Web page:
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Saturday, March 2, 2013

Ex-Jenkens & Gilchrist Partner Gets 8 Years in Tax Shelter Case

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Bloomberg:  Ex-Jenkens & Gilchrist Lawyer Gets 8 Years in Tax Case:

Donna Guerin, a former partner in the defunct law firm Jenkens & Gilchrist, was sentenced to eight years in prison and ordered to pay $190 million for her role in what the U.S. called the largest criminal tax fraud in history.

Guerin, 52, pleaded guilty in September 2012 just as she was set to be retried with three other defendants for running a 10-year scheme that created $7 billion in fraudulent tax deductions, more than $1.5 billion in phony losses and $92 million in actual losses to the U.S. Treasury. ...

[U.S. District Judge William] Pauley ordered Guerin to report to prison on May 14. The judge also directed her to pay $200,000 before she surrenders to U.S. prison authorities and said she must turn over 20 percent of her gross income after she’s released from prison. ...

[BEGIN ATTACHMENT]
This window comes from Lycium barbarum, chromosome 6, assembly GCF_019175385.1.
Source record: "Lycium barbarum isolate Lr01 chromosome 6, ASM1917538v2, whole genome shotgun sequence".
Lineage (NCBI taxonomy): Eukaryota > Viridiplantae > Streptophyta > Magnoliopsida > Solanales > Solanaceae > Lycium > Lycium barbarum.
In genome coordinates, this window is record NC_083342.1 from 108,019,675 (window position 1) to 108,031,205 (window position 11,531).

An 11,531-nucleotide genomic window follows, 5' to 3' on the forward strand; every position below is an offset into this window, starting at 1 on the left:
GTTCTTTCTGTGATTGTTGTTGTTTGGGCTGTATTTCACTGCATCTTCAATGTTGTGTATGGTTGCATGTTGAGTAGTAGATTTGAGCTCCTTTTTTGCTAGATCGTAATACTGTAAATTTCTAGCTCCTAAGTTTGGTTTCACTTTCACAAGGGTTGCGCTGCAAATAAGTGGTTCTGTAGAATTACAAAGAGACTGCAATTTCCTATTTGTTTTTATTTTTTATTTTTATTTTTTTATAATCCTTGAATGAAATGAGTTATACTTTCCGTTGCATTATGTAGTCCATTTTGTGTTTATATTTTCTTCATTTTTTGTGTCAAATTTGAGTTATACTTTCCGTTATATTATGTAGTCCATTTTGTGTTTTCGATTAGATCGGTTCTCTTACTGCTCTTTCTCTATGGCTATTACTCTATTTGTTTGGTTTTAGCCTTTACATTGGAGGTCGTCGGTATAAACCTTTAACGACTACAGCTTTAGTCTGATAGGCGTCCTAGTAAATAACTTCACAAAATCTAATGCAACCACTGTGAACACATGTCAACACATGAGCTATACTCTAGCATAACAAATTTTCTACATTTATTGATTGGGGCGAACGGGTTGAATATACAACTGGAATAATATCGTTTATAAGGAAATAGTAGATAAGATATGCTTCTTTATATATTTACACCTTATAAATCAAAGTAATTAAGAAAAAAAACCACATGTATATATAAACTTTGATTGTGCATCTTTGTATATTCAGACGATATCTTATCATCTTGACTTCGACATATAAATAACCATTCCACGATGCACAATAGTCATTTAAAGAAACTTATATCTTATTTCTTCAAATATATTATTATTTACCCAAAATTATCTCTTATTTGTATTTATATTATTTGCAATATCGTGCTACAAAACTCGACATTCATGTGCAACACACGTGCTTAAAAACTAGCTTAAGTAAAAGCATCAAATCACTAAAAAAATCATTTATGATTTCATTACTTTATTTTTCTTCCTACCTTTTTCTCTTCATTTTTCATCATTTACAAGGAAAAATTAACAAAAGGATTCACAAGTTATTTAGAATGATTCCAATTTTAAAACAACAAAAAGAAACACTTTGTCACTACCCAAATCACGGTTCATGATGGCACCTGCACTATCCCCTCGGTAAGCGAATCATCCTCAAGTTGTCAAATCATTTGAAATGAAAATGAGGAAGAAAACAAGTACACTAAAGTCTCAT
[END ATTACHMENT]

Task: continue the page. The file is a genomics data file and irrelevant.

During her guilty plea Guerin said she worked on tax shelters with Paul Daugerdas, also a defendant in the case, while the two were lawyers at former Chicago-based firm Altheimer & Gray. The two joined Dallas-based Jenkens & Gilchrist in 1998, she said, and continued their work in helping clients shelter income.

Guerin admitted she advised clients on how to conduct complex transactions that allowed them to wipe out financial gains. Guerin said she also provided opinion letters to her clients helping them assert that the deals were legitimate.

Prior TaxProf Blog coverage:

http://taxprof.typepad.com/taxprof_blog/2013/03/former-jenkens-gilchrist.html

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Comments

On a related note, late in the Friday news feed, Ernst & Young and federal prosecutors settled the long running drama over E&Y's tax shelter promotions (COBRA and CARDS, among others), with E&Y coming out on the short end of the stick to the tune of $123 million. A lot less than KPMG but more than BDO Seidman.

Posted by: Jake | Mar 2, 2013 4:15:24 PM

The $190 Million restitution number is a joke. A meaningless PR stunt by the judge (as are most restitution awards).

If she only has to pay 20% of her gross hearings towards restitution, that means she needs to gross $950 million before she/we break even. Give me a break!

Posted by: Doug | Mar 2, 2013 7:03:55 PM